In mid-February, I stumbled across an article about the 75th anniversary of the publication of Dashiell Hammett's book, "The Maltese Falcon." Having seen the movie many times, I announced that I intended to read the book.
Most people have heard the phrase "the horrors of war." But they really have no idea how horrid.
Because of inquiries from readers and the response of other news organizations (most notably The Chicago Tribune March 7 front-page followup), I am posting my March 5 column about the Rhoads-Steidl case.
Some stories, no matter how shocking, don't come as a big surprise. Did anyone really expect Hunter S. Thompson, the king of gonzo journalism, to die in his sleep? Given his self-destructive lifestyle, he just HAD to come to a bad end. And he did, putting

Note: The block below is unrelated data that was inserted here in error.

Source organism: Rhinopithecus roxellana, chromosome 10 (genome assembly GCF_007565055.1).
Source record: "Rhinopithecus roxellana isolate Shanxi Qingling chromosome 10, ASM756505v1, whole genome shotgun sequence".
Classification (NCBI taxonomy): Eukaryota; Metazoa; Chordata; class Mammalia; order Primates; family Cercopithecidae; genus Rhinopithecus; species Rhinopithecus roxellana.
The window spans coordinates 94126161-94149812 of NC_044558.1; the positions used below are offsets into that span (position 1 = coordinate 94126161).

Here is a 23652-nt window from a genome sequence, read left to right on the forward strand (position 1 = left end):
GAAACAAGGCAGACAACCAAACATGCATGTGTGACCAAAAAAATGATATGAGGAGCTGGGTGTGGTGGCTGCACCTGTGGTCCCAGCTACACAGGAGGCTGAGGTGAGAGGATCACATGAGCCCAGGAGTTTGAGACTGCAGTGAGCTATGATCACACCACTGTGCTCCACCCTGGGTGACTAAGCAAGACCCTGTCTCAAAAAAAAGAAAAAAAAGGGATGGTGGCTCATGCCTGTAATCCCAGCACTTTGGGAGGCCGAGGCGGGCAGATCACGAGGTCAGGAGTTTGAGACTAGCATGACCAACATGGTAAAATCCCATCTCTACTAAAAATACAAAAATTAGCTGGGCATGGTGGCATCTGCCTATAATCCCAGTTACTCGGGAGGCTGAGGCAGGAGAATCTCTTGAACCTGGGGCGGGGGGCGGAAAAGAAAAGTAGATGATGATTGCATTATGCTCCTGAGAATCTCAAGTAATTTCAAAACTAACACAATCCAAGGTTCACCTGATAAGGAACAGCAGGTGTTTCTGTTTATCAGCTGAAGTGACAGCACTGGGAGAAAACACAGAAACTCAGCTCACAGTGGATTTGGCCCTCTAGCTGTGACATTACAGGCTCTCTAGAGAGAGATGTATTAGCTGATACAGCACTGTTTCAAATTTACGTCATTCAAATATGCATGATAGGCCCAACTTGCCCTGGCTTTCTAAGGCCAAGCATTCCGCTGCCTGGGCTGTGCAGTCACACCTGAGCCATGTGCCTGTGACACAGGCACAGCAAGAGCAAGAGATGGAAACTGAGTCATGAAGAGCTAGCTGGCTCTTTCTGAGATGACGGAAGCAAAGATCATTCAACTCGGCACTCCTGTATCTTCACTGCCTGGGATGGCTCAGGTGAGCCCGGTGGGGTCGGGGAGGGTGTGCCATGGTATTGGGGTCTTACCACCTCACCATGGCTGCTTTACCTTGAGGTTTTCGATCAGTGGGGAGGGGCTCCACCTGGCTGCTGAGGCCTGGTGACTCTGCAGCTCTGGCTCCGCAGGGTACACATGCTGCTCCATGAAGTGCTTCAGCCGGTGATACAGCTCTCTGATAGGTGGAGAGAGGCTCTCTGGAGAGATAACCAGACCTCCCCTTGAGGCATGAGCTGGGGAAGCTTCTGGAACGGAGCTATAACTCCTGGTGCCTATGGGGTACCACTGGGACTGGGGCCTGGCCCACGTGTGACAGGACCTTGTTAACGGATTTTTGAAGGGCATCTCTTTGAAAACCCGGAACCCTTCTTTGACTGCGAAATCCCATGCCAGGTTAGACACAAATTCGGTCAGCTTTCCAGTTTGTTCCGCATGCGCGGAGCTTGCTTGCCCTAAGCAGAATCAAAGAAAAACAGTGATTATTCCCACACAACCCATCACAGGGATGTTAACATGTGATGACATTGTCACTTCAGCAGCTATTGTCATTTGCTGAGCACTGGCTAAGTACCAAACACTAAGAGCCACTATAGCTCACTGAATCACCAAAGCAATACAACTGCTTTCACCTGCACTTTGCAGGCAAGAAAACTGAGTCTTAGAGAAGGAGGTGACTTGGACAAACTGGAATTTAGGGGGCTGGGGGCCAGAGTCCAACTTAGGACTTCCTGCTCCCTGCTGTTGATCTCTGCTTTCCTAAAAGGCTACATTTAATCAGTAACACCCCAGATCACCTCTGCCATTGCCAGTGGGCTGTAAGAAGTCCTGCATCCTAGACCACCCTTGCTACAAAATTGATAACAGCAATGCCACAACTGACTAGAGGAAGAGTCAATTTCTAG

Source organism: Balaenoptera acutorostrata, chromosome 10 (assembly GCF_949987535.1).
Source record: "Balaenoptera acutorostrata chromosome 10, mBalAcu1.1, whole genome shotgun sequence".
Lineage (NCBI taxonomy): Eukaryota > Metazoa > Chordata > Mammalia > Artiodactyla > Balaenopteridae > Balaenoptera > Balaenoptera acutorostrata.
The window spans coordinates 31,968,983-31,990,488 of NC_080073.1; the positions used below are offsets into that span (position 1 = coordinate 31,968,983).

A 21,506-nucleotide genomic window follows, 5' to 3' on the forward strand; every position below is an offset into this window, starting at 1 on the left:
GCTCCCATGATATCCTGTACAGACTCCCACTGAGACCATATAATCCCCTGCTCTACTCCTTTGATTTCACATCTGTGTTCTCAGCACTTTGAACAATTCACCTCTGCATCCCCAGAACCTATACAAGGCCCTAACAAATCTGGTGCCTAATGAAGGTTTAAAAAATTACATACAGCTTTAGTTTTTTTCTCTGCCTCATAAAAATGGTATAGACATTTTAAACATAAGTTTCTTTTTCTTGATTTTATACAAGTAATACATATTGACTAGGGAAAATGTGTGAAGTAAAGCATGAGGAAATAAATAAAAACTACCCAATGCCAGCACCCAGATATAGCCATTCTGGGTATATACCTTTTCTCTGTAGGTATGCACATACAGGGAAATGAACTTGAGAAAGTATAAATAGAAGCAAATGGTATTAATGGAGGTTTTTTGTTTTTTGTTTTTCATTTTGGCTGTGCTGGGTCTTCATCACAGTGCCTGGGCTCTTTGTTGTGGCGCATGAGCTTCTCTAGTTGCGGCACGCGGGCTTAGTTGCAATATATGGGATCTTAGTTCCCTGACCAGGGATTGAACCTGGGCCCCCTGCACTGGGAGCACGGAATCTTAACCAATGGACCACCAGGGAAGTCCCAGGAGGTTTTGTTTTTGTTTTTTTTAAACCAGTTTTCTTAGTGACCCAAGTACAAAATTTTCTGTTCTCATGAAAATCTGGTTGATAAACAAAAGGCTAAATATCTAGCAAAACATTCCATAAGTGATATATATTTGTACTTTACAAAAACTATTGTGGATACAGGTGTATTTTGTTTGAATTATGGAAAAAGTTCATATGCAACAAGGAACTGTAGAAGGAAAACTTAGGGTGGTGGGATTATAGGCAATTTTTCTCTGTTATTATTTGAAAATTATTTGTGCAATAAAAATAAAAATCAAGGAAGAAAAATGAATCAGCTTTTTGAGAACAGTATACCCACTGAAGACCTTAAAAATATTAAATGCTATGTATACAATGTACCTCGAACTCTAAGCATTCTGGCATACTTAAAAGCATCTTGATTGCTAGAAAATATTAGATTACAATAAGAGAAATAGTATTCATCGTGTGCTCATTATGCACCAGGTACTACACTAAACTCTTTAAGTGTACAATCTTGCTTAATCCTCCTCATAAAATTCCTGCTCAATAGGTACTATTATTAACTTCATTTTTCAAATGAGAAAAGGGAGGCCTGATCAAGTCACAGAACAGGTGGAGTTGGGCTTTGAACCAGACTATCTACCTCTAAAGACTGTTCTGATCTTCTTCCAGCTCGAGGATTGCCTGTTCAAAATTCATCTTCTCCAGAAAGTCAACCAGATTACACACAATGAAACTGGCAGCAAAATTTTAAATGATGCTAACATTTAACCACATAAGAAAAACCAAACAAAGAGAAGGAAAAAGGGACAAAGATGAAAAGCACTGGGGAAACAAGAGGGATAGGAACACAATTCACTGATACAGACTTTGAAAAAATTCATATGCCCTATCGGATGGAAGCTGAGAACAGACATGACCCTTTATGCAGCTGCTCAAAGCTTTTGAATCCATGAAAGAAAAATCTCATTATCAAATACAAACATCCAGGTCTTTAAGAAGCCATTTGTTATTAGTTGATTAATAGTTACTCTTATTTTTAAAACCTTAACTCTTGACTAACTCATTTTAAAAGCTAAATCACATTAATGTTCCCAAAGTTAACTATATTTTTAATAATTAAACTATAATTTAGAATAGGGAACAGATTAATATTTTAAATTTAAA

I have a problem with books. There are so many good ones, and there is so little time to read them.
He's not a starter, but Fighting Illini center Nick Smith is an All-American when it comes to interesting observations. Frankly, I'm not surprised since he's intelligent enough to appreciate the humor of Homer Simpson. Here's a Sports Illustrated story th
Some people may be wringing their hands over Laurel Prussing's relatively narrow win in Tuesday's Urbana mayoral election. But I am not among them.